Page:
Responsibility for overseeing the construction of the complex technology behind the MNsure exchange lies with Maximus, a $1.2 billion publicly traded company based in Reston, Va. Maximus runs call centers and administers government programs in the United States, Canada, Australia and Saudi Arabia. The company also has a hand in exchanges in New York, Connecticut, Hawaii, Vermont and Maryland and will run call centers in some of the 34 states that will use federally run exchanges.
Minnesota hired Maximus because it “came with a whole package,” Todd-Malmlov said. That package included relationships with the three companies that now are doing the heavy lifting on the IT side: EngagePoint of Fort Lauderdale, Fla.; IBM’s Curam Software and Connecture of Brookfield, Wis.
Maximus’ role is as a grand conductor — making sure the subcontractors stay on track and the regulatory requirements are met.
Maximus and its subcontracts must build the architecture for a system that will take data from hundreds of thousands of individual Minnesotans, verify it with a half dozen state and federal systems, overlay it with information provided by health plans and spit out a simple set of choices the average citizen can understand.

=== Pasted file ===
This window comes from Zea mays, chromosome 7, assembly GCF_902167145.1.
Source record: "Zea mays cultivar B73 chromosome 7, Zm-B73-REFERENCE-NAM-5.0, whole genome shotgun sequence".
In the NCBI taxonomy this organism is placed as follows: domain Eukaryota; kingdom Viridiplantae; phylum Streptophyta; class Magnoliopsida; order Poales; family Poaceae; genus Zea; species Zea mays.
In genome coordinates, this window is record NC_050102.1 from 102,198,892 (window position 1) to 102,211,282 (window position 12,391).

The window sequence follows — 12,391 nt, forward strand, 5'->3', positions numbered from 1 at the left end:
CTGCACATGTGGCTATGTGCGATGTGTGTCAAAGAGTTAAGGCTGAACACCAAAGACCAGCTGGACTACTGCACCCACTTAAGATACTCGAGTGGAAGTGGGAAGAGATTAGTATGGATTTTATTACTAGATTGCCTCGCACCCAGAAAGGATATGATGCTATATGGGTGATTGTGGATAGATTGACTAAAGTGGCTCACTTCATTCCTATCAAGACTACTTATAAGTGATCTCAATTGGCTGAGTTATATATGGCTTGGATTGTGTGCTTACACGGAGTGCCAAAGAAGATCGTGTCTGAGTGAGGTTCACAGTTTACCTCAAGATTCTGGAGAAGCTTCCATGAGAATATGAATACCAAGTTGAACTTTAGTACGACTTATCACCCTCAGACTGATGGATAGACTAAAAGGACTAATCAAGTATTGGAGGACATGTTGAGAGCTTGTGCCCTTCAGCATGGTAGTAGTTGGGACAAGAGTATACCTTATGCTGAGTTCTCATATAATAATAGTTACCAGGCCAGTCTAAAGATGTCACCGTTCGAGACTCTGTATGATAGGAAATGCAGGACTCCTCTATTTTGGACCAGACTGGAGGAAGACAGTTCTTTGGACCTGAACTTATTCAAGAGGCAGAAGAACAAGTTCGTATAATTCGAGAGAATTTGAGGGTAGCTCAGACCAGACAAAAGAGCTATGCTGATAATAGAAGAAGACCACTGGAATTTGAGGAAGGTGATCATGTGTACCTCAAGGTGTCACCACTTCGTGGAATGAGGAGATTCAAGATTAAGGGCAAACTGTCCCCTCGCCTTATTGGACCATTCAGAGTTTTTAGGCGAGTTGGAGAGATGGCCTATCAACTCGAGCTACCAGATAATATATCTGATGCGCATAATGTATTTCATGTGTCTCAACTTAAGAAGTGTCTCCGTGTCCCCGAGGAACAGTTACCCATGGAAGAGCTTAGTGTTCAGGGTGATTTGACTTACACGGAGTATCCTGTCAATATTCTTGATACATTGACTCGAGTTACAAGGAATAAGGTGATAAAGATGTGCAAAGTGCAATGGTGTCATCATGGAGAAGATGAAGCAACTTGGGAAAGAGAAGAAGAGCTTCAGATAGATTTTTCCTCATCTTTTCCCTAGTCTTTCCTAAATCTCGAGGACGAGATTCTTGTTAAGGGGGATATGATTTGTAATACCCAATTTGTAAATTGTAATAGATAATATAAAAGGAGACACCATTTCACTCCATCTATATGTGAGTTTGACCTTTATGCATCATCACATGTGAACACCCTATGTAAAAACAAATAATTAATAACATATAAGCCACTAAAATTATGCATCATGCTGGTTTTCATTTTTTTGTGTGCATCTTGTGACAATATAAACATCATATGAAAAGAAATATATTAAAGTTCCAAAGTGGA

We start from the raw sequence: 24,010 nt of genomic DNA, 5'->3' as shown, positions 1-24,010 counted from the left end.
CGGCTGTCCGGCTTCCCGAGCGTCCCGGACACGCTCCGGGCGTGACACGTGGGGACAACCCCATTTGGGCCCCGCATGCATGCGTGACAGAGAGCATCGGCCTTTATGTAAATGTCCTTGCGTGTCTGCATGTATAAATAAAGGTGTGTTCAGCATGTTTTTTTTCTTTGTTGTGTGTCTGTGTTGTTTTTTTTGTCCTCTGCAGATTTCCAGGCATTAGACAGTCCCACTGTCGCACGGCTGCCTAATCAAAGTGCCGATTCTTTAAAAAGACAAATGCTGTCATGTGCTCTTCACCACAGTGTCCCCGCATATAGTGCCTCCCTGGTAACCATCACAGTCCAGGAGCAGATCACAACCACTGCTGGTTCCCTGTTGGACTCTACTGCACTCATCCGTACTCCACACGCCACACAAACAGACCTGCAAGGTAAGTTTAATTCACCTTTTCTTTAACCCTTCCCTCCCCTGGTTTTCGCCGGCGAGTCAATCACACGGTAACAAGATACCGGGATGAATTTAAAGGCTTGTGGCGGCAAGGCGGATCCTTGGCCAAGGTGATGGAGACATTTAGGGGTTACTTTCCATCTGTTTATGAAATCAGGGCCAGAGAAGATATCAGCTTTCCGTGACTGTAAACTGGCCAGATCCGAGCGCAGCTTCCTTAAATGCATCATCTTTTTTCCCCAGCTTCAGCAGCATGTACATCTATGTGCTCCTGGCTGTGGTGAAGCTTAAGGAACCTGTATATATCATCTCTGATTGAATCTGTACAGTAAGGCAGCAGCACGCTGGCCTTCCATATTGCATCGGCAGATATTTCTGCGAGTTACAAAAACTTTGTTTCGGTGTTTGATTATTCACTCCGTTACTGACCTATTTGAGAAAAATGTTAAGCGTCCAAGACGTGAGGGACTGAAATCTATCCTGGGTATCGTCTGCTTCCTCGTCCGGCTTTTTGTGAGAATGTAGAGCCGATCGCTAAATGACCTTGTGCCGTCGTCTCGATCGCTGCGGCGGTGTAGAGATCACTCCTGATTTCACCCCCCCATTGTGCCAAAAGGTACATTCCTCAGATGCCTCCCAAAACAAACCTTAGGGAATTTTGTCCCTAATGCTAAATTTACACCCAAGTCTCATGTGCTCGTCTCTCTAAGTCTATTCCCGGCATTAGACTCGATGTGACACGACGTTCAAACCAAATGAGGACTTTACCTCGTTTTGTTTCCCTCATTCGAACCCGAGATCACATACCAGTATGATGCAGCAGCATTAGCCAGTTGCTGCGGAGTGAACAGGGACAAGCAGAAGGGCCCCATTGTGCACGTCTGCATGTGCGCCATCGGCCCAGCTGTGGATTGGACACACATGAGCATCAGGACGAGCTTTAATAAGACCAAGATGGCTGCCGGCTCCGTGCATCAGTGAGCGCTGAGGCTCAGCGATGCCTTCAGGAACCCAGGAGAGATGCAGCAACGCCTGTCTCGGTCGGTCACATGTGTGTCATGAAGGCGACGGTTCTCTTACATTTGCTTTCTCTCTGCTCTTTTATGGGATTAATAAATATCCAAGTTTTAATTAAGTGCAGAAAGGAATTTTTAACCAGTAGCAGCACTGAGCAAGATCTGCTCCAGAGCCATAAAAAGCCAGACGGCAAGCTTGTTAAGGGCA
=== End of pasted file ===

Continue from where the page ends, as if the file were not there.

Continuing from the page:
Underneath the hood, more than 40 software programs are running to keep the data private, and verify such things as household income, citizenship and other workplace insurance offerings.
When the switch gets flipped, MNsure will debut as a single website that will calculate how much premiums will be and whether a person qualifies for a public program or a subsidy to make premiums more affordable. The site must be able to collect money to pay the insurance companies, and tie into a call center or online chat room to answer questions.
Since 2010, the federal government has poured more than $394 million into states to help get exchanges built, according to a recent U.S. Government Accountability Office report. Minnesota has received about $110 million for the exchange, and about $165 million as of the end of April. About $46 million is going to pay Maximus and subcontractors. The funds also have gone to hire MNsure staff, and to market and run the exchange for the first year.
The money flowing into the state has leaders of some Twin Cities technology companies shaking their heads.